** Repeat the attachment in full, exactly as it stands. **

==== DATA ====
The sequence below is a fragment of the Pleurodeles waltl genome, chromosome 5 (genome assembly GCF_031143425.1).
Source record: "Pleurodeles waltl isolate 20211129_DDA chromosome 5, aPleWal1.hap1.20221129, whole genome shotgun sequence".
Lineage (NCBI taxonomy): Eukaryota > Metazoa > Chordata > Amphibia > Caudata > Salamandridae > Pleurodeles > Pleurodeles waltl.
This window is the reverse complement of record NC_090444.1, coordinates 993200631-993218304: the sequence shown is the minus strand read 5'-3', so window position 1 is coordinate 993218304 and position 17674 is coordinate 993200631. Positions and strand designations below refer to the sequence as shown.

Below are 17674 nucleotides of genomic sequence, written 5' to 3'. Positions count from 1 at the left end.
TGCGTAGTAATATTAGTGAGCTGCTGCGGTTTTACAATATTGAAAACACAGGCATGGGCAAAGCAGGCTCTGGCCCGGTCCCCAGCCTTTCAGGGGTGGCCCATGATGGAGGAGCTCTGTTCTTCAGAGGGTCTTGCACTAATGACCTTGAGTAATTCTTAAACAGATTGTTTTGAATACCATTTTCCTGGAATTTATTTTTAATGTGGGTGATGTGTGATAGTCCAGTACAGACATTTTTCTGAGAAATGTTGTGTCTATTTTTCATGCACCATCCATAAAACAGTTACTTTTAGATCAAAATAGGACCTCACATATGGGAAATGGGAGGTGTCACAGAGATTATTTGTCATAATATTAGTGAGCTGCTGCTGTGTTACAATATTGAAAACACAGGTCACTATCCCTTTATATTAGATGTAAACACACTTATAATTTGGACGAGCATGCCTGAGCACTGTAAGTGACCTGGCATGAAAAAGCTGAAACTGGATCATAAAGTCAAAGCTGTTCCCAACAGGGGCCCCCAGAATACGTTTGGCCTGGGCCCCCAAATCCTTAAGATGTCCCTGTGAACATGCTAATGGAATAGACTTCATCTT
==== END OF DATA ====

The sequence below is a fragment of the Pleurodeles waltl genome, chromosome 5 (genome assembly GCF_031143425.1).
Source record: "Pleurodeles waltl isolate 20211129_DDA chromosome 5, aPleWal1.hap1.20221129, whole genome shotgun sequence".
Lineage (NCBI taxonomy): Eukaryota > Metazoa > Chordata > Amphibia > Caudata > Salamandridae > Pleurodeles > Pleurodeles waltl.
This window is the reverse complement of record NC_090444.1, coordinates 993200631-993218304: the sequence shown is the minus strand read 5'-3', so window position 1 is coordinate 993218304 and position 17674 is coordinate 993200631. Positions and strand designations below refer to the sequence as shown.

Below are 17674 nucleotides of genomic sequence, written 5' to 3'. Positions count from 1 at the left end.
TGCGTAGTAATATTAGTGAGCTGCTGCGGTTTTACAATATTGAAAACACAGGCATGGGCAAAGCAGGCTCTGGCCCGGTCCCCAGCCTTTCAGGGGTGGCCCATGATGGAGGAGCTCTGTTCTTCAGAGGGTCTTGCACTAATGACCTTGAGTAATTCTTAAACAGATTGTTTTGAATACCATTTTCCTGGAATTTATTTTTAATGTGGGTGATGTGTGATAGTCCAGTACAGACATTTTTCTGAGAAATGTTGTGTCTATTTTTCATGCACCATCCATAAAACAGTTACTTTTAGATCAAAATAGGACCTCACATATGGGAAATGGGAGGTGTCACAGAGATTATTTGTCATAATATTAGTGAGCTGCTGCTGTGTTACAATATTGAAAACACAGGTCACTATCCCTTTATATTAGATGTAAACACACTTATAATTTGGACGAGCATGCCTGAGCACTGTAAGTGACCTGGCATGAAAAAGCTGAAACTGGATCATAAAGTCAAAGCTGTTCCCAACAGGGGCCCCCAGAATACGTTTGGCCTGGGCCCCCAAATCCTTAAGATGTCCCTGTGAACATGCTAATGGAATAGACTTCATCTT